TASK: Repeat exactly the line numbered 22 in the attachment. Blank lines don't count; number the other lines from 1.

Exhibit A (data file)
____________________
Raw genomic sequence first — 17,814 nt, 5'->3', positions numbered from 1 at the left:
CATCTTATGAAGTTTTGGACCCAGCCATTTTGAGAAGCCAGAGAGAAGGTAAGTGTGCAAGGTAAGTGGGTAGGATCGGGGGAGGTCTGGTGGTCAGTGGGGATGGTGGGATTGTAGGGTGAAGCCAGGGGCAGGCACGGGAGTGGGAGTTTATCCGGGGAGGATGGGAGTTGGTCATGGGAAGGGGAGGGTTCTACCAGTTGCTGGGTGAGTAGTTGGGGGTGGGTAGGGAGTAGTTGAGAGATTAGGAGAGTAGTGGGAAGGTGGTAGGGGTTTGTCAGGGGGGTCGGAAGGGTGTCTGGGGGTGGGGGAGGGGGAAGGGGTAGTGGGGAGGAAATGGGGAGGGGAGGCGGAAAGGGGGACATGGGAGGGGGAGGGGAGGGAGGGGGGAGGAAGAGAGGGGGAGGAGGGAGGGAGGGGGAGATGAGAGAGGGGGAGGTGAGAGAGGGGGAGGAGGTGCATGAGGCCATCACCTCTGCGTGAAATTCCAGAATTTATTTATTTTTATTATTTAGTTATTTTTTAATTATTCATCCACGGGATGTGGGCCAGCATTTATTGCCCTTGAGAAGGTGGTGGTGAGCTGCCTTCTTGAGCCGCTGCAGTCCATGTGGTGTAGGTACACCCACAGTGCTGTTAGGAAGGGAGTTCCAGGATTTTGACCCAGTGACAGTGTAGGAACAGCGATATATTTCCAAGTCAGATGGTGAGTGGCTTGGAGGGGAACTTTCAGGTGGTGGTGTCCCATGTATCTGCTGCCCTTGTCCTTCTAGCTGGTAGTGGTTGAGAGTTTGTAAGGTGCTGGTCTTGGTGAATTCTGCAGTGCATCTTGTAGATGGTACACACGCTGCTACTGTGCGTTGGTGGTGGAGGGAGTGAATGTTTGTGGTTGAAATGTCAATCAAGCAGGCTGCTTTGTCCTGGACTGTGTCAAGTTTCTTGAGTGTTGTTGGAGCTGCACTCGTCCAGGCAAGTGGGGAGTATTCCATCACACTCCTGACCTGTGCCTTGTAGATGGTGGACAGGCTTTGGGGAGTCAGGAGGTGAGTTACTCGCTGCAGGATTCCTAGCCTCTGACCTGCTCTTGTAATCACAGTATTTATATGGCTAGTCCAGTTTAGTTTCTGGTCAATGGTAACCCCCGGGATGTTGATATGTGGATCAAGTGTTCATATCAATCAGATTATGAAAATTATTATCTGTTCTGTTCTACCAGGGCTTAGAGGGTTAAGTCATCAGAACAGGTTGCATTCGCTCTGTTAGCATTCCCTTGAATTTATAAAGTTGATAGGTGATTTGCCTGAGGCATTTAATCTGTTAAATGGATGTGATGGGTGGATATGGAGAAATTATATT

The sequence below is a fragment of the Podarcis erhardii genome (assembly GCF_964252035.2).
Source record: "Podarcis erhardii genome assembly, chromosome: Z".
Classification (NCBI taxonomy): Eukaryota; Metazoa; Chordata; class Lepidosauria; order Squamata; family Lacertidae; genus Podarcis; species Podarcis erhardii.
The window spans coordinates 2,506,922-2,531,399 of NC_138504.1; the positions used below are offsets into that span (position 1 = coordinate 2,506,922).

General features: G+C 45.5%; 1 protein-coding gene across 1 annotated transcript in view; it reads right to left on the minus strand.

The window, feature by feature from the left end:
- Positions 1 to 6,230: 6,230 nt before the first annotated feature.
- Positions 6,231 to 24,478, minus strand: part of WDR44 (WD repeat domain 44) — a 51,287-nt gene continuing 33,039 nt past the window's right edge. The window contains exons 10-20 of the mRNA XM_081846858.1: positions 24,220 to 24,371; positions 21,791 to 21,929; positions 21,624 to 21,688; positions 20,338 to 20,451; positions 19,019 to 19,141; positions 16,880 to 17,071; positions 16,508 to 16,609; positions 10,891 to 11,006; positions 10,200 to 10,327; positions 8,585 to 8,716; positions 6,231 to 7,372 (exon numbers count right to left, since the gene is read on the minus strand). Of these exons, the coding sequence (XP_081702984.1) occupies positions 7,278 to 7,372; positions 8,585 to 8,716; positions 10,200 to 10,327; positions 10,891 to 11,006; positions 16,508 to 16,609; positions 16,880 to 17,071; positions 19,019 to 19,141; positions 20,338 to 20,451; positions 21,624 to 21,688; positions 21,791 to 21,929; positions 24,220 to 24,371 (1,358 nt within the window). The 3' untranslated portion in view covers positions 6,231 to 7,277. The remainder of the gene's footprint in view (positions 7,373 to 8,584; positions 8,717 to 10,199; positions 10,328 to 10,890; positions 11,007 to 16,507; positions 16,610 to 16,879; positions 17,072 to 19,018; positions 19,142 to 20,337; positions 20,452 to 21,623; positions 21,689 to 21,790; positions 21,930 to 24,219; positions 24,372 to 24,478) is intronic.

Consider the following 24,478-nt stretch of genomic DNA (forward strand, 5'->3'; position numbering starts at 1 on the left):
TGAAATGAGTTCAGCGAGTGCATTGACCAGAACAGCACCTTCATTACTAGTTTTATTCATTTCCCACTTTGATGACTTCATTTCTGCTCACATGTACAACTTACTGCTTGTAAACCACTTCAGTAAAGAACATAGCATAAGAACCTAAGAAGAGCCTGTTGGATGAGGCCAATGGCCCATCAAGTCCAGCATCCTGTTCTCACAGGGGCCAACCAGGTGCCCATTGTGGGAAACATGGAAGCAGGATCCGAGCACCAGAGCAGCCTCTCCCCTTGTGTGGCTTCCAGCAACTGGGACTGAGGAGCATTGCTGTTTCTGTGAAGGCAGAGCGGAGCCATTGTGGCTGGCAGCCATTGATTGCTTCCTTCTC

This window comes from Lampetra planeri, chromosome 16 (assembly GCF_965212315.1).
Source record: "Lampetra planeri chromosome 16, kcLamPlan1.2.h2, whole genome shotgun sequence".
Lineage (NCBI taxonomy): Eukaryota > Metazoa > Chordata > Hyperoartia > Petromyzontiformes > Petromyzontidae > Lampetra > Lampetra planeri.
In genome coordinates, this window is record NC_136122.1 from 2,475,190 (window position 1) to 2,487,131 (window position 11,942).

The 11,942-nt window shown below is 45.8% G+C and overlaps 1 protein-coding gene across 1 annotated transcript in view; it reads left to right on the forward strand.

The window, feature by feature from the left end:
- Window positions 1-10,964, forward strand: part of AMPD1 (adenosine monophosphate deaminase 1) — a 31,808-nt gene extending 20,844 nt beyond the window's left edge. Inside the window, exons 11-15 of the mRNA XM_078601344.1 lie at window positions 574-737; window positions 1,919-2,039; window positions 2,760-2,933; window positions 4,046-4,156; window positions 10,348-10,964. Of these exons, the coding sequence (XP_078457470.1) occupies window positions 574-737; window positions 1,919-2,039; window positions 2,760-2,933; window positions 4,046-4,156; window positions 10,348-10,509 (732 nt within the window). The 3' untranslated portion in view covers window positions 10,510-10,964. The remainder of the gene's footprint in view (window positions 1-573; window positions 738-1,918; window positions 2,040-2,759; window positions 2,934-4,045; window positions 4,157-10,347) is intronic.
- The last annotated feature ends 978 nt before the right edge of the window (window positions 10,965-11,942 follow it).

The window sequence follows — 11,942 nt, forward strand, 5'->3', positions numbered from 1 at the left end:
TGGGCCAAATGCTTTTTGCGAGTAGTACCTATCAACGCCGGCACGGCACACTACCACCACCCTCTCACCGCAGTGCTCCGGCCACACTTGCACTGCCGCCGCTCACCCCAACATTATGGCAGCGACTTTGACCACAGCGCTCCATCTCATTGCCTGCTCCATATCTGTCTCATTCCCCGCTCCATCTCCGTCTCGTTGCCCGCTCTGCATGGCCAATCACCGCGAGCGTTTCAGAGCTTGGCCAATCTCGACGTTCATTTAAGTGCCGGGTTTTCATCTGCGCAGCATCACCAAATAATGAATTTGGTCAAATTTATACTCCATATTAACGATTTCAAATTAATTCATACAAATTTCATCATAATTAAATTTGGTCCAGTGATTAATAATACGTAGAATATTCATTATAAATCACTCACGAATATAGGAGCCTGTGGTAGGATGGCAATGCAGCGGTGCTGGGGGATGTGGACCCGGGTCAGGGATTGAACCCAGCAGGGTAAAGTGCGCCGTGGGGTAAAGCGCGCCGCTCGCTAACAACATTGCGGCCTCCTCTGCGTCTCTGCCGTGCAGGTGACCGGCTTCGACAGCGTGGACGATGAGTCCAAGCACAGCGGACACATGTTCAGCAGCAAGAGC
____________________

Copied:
TGGGCCAAATGCTTTTTGCGAGTAGTACCTATCAACGCCGGCACGGCACACTACCACCACCCTCTCACCGCAGTGCTCCGGCCACACTTGCACTGCCGCCGCTCACCCCAACATTATGGCAGCGACTTTGACCACAGCGCTCCATCTCATTGCCTGCTCCATATCTGTCTCATTCCCCGCTCCATCTCCGTCTCGTTGCCCGCTCTGCATGGCCAATCACCGCGAGCGTTTCAGAGCTTGGCCAATCTCGACGTTCATTTAAGTGCCGGGTTTTCATCTGCGCAGCATCACCAAATAATGAATTTGGTCAAATTTATACTCCATATTAACGATTTCAAATTAATTCATACAAATTTCATCATAATTAAATTTGGTCCAGTGATTAATAATACGTAGAATATTCATTATAAATCACTCACGAATATAGGAGCCTGTGGTAGGATGGCAATGCAGCGGTGCTGGGGGATGTGGACCCGGGTCAGGGATTGAACCCAGCAGGGTAAAGTGCGCCGTGGGGTAAAGCGCGCCGCTCGCTAACAACATTGCGGCCTCCTCTGCGTCTCTGCCGTGCAGGTGACCGGCTTCGACAGCGTGGACGATGAGTCCAAGCACAGCGGACACATGTTCAGCAGCAAGAGC